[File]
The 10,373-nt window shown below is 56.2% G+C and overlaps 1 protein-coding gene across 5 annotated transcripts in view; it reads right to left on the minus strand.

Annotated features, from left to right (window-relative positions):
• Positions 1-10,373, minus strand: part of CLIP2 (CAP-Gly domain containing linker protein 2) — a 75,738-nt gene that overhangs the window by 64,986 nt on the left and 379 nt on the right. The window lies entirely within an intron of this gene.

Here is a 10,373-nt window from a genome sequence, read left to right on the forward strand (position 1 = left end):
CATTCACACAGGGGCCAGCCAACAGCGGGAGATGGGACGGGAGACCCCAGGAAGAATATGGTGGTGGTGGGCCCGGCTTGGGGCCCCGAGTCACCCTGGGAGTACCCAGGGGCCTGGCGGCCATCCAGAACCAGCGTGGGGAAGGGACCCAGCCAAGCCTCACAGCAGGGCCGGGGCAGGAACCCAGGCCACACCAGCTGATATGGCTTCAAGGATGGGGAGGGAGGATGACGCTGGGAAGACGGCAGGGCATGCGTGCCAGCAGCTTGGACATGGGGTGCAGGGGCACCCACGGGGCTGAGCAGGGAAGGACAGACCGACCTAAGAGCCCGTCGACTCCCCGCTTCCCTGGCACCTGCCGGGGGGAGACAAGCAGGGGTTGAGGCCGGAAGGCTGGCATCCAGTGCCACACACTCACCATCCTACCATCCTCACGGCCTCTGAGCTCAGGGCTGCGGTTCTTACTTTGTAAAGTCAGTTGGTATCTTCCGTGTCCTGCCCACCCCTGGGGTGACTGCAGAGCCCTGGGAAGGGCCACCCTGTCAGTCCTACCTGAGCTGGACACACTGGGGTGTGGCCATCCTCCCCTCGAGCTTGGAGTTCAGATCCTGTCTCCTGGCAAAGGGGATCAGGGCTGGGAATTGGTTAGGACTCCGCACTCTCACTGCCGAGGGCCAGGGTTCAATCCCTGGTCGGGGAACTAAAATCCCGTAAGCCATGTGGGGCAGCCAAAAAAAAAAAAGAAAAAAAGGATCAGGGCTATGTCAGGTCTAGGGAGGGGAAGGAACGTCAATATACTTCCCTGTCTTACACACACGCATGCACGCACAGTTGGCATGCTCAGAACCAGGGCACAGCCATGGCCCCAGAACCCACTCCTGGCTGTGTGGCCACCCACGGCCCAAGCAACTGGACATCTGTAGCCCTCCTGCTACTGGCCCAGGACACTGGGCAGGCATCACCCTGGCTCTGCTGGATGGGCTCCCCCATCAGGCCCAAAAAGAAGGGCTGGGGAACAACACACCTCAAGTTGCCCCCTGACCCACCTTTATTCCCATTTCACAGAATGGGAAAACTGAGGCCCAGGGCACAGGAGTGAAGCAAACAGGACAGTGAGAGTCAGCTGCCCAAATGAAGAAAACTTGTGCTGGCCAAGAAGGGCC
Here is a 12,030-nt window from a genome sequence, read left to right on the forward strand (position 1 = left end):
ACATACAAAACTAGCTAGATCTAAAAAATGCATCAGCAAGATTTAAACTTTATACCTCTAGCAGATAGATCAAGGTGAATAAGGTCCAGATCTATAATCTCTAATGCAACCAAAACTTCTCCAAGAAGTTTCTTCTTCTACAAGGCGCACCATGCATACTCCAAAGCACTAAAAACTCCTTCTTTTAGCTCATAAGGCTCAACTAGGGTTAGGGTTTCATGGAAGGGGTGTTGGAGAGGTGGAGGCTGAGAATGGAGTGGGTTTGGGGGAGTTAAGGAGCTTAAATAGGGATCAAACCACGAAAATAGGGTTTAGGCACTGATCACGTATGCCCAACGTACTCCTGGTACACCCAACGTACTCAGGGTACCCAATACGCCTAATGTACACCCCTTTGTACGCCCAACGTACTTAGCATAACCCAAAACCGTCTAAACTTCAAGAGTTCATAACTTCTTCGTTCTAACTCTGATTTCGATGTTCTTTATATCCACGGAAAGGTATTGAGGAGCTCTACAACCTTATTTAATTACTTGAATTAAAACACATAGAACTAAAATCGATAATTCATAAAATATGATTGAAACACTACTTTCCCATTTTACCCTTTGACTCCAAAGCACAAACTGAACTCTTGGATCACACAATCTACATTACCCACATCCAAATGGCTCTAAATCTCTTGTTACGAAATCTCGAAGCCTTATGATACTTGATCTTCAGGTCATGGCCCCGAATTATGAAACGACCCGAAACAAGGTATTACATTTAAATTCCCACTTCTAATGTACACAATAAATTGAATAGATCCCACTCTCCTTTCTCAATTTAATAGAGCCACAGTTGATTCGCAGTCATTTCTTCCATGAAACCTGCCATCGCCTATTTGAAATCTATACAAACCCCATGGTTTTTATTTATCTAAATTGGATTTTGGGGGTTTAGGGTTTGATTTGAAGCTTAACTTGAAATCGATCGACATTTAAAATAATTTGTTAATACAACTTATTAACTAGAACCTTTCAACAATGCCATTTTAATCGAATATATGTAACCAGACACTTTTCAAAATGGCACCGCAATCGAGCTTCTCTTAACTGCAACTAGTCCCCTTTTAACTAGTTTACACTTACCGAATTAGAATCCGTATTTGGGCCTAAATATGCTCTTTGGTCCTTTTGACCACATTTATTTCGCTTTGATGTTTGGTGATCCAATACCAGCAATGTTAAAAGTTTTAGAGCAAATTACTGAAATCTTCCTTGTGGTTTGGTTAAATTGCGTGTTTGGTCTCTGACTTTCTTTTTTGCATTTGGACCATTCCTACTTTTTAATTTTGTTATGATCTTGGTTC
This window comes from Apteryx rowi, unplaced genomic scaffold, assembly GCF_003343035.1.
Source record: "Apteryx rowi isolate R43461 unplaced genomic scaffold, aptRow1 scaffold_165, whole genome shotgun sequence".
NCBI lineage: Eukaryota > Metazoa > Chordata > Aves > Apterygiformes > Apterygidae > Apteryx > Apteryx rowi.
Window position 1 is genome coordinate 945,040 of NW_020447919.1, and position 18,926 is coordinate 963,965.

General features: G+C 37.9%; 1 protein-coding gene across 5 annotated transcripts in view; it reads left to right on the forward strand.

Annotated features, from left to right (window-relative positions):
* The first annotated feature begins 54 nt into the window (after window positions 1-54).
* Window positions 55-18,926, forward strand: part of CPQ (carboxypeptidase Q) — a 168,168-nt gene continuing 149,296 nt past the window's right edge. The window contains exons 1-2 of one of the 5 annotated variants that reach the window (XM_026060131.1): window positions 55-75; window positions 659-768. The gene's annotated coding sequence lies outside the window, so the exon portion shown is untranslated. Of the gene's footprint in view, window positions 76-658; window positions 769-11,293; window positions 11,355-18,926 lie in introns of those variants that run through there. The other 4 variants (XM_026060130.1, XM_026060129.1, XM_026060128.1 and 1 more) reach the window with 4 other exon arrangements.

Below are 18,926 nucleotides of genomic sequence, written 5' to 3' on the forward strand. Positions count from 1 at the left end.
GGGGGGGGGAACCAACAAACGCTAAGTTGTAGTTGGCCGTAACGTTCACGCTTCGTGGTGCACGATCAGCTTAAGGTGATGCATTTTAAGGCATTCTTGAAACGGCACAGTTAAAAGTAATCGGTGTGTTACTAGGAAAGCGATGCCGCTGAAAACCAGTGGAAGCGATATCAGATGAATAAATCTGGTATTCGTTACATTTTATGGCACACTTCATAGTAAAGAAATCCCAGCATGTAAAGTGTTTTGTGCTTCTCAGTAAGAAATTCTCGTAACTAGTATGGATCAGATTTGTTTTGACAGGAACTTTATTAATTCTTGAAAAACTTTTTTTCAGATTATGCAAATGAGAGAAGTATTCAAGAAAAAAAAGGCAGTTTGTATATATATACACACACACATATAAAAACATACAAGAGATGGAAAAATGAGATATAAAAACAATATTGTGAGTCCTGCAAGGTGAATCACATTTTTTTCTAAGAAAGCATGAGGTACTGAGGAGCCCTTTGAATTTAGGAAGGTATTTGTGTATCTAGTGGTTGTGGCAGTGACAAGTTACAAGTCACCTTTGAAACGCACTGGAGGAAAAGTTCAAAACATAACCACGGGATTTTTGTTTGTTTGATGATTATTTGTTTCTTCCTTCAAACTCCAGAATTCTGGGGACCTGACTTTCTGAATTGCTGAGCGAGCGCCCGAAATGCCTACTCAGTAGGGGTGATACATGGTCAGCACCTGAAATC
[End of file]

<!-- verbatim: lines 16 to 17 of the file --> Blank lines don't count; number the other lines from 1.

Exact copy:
Below are 18,926 nucleotides of genomic sequence, written 5' to 3' on the forward strand. Positions count from 1 at the left end.
GGGGGGGGGAACCAACAAACGCTAAGTTGTAGTTGGCCGTAACGTTCACGCTTCGTGGTGCACGATCAGCTTAAGGTGATGCATTTTAAGGCATTCTTGAAACGGCACAGTTAAAAGTAATCGGTGTGTTACTAGGAAAGCGATGCCGCTGAAAACCAGTGGAAGCGATATCAGATGAATAAATCTGGTATTCGTTACATTTTATGGCACACTTCATAGTAAAGAAATCCCAGCATGTAAAGTGTTTTGTGCTTCTCAGTAAGAAATTCTCGTAACTAGTATGGATCAGATTTGTTTTGACAGGAACTTTATTAATTCTTGAAAAACTTTTTTTCAGATTATGCAAATGAGAGAAGTATTCAAGAAAAAAAAGGCAGTTTGTATATATATACACACACACATATAAAAACATACAAGAGATGGAAAAATGAGATATAAAAACAATATTGTGAGTCCTGCAAGGTGAATCACATTTTTTTCTAAGAAAGCATGAGGTACTGAGGAGCCCTTTGAATTTAGGAAGGTATTTGTGTATCTAGTGGTTGTGGCAGTGACAAGTTACAAGTCACCTTTGAAACGCACTGGAGGAAAAGTTCAAAACATAACCACGGGATTTTTGTTTGTTTGATGATTATTTGTTTCTTCCTTCAAACTCCAGAATTCTGGGGACCTGACTTTCTGAATTGCTGAGCGAGCGCCCGAAATGCCTACTCAGTAGGGGTGATACATGGTCAGCACCTGAAATC